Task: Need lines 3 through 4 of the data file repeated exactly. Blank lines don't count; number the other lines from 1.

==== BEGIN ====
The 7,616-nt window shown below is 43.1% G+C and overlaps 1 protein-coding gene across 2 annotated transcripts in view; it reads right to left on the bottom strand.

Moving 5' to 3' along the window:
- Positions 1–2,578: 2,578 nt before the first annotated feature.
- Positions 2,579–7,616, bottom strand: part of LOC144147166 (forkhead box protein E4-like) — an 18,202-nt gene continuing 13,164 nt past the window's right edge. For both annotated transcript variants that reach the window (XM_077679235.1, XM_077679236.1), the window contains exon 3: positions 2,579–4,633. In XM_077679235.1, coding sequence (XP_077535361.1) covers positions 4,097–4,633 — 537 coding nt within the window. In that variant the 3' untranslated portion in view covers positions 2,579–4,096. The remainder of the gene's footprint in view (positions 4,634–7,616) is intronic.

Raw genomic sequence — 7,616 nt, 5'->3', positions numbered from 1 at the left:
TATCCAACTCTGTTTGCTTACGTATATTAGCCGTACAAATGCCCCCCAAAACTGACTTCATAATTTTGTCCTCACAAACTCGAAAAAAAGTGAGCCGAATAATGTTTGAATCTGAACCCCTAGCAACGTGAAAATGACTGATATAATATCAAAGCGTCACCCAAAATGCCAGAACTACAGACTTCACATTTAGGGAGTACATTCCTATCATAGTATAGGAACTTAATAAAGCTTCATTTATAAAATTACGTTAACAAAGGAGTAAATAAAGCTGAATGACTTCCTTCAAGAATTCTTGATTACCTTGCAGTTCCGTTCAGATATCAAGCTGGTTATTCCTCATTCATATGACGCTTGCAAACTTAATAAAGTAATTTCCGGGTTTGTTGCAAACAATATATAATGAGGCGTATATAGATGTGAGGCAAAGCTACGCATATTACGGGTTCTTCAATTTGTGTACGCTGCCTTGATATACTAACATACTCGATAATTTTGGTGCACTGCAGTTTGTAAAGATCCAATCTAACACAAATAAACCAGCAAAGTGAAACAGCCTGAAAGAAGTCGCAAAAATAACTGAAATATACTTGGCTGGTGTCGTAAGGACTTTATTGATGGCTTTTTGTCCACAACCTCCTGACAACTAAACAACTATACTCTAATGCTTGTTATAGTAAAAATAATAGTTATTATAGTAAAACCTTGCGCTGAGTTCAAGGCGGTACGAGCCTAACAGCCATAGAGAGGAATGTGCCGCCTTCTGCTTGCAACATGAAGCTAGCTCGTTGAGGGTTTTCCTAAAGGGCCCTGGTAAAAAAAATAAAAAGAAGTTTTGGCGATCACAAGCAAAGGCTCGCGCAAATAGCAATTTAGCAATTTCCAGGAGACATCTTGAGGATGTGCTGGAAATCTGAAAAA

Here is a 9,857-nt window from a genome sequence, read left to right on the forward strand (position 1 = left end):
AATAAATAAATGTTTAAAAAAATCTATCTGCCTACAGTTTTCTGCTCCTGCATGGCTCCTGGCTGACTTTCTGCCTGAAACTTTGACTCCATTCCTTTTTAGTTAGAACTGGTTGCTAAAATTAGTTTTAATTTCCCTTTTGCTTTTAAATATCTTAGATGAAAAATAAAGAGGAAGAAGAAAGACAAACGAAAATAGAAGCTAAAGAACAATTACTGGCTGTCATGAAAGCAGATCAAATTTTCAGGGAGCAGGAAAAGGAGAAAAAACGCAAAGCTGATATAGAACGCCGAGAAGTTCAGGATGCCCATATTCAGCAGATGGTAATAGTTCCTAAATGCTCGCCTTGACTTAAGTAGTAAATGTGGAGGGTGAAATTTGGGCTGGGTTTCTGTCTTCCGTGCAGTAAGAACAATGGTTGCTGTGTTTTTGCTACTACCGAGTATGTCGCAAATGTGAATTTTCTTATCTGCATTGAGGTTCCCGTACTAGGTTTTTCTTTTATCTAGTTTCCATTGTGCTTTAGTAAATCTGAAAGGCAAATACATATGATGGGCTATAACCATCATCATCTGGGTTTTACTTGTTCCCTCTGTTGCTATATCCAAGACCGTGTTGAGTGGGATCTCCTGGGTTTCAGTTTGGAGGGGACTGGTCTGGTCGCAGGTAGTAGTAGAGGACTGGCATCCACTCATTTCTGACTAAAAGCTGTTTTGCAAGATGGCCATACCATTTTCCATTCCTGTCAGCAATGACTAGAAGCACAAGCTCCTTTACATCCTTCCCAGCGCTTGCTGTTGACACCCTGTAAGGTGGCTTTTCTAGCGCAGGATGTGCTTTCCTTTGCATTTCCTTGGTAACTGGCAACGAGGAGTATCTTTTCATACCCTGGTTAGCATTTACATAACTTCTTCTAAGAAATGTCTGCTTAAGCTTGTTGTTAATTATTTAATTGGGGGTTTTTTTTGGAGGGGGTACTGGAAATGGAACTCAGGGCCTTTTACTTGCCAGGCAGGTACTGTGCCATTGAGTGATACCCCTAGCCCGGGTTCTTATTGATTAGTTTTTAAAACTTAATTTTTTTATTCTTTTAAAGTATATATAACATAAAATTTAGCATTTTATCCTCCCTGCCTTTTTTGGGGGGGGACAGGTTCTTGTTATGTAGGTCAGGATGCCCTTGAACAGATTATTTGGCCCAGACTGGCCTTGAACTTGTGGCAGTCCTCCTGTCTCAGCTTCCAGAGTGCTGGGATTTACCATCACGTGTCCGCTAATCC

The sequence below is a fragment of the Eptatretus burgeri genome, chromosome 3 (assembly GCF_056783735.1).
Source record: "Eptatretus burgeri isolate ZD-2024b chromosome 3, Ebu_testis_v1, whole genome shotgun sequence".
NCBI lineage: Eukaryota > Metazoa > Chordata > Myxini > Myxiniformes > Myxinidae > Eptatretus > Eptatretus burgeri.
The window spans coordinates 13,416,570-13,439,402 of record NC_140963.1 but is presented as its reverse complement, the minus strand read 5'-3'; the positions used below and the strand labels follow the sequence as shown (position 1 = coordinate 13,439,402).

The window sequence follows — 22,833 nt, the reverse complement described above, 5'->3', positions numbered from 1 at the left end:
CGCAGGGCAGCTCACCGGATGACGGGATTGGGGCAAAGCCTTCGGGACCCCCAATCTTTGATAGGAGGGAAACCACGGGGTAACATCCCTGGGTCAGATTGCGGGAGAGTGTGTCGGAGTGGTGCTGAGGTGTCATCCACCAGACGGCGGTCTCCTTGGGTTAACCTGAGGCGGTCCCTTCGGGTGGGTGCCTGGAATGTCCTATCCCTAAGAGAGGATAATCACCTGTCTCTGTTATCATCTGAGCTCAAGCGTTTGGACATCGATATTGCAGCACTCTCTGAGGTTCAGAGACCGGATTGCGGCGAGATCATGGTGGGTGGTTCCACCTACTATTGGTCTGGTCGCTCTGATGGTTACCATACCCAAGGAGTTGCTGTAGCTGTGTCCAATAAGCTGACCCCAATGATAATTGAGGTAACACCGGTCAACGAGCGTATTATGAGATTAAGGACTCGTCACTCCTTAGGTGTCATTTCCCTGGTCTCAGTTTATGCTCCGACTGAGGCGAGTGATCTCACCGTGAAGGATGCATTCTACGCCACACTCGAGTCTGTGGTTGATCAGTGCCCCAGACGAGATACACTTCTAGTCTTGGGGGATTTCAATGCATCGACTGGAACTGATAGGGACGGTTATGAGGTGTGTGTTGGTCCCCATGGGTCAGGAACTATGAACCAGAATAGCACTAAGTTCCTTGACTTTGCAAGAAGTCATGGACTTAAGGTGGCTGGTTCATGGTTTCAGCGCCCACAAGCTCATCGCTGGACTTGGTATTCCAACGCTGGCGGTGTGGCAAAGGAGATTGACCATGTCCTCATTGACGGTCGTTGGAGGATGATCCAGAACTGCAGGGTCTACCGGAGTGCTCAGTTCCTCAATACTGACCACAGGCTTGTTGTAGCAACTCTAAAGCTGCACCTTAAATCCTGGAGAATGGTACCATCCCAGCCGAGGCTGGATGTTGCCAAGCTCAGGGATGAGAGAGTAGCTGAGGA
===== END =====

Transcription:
- Positions 1–2,578: 2,578 nt before the first annotated feature.
- Positions 2,579–7,616, bottom strand: part of LOC144147166 (forkhead box protein E4-like) — an 18,202-nt gene continuing 13,164 nt past the window's right edge. For both annotated transcript variants that reach the window (XM_077679235.1, XM_077679236.1), the window contains exon 3: positions 2,579–4,633. In XM_077679235.1, coding sequence (XP_077535361.1) covers positions 4,097–4,633 — 537 coding nt within the window. In that variant the 3' untranslated portion in view covers positions 2,579–4,096. The remainder of the gene's footprint in view (positions 4,634–7,616) is intronic.